“Actually, we’re just done,” says Michael equally affably. It’s all very pleasant, but as we drift to the exit, the Wilson Security is still behind us.

***

Quick debrief in the car: “Yeah the inspection visits got people pissing themselves a bit.”

“We should head to Brunswick.”

“Why?”

“Outside of the Woolies city area they wont be inspected tomorrow.”

Both Michael and Blair have worked for Woolies for longish stretches; Jon worked in hospitality. Blair had a few years of uni anti-war activism, has the voice of a man who’s manned a trestle table. All of them have felt called to this organising by the successive revelations about the SDA.

“I quit the SDA because of their anti marriage equality campaign,” Blair says. “Joined the National Union of Workers as a citizen member. The pay revelations came out later.”

He joined RAFFWU when it was set up by Josh Cullinan, an SDA whistleblower. Cullinan had started out as a Christian social activist, and RAFFWU bears the mark of that: persuasion, humility, and patience.

***

And what patience! We hit a few more stores, gaining two or three signatures each time. The mood among workers is a mix of irritation with management, resignation and mild fear.

“I’m leaving after 8 years,” a guy running the automated checkout says. “There’s nothing here, no career structure, they don’t give a damn.”

“That’s true,” Michael says later. “The numbers are just falling. Look at these stores.” True, they are emptier than they were of staff a decade ago.

Reports that came out the weekend after I did this ride-along make it clear. The SDA has done another deal, legally secret this time, for a pay deal for their new “dark stores”: minimally staffed depots that handle deliveries. The big retailers are preparing for a post-staff retail future. That’s one defense the SDA will make of their conduct. But turning yourself into a supine company union is no way to make a stand in the massive changes we are about to go through.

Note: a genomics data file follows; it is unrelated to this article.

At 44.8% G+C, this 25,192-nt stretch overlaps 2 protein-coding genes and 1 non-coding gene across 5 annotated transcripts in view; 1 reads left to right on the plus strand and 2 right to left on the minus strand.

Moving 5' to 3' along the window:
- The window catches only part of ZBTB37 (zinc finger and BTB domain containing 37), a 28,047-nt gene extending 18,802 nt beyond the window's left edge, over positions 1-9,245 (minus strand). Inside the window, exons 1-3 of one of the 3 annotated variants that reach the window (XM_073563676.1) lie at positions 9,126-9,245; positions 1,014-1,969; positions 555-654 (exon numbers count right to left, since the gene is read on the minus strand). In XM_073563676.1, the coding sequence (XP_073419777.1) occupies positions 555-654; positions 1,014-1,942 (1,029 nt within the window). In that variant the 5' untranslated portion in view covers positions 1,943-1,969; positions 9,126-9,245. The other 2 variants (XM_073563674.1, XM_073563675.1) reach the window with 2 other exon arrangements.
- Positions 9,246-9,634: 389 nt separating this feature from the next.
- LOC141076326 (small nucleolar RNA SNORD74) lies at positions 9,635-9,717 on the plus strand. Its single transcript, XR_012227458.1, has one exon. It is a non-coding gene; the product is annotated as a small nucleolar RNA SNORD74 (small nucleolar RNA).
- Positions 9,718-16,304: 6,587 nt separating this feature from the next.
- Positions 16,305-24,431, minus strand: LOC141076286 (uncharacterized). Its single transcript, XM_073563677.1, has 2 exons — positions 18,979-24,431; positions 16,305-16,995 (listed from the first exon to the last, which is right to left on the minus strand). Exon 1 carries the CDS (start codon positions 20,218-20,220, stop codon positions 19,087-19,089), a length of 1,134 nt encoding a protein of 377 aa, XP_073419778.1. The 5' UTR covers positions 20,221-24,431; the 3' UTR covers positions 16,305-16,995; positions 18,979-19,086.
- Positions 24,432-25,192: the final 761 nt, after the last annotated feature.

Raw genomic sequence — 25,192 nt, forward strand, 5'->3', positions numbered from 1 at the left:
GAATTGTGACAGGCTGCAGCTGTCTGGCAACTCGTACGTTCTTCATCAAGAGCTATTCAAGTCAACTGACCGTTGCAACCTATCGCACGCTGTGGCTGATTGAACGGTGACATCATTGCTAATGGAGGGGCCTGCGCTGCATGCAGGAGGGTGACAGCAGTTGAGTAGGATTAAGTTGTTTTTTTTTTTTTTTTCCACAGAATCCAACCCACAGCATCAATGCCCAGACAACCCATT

***

Few more stores, about 15 signatures and phone numbers later, we finish up. Michael drives me back through Carlton in the battered Toyota that serves as the RAFFWU chariot. I spot the Woolies manager walking home, in casual shirt now, puffing on a cigarette. Like seeing your teacher in grade six, weird. He looks stressed.

“Not much aggro today.” One senior woman on the fags counter in Brunswick, sixtyish, old Anglo voice, chasing us away from the younger Asian workers. “Gaan, we’re not interested! Gaan!” Old Shoppies loyalist. How many tens of thousands have they screwed her out of over the years?

“Yeah we’ll start again after Christmas. I’m going to Adelaide, Michael, says, letting me out at the edge of the buzzing city. “We’re doing a great campaign in the bottle shops. RAFFWU in each state, and he’s looking forward to more organising over the holiday.”

“Slow work”

“It is,” he says, and then he says what only a born/made organiser could say, and why we are all in such people’s debt: “Yeah but in 20 or 30 years we’ll look back and say we really did something here.”

More power to your clipboards.

*all names have been changed, Mr Woolies.

Peter Fray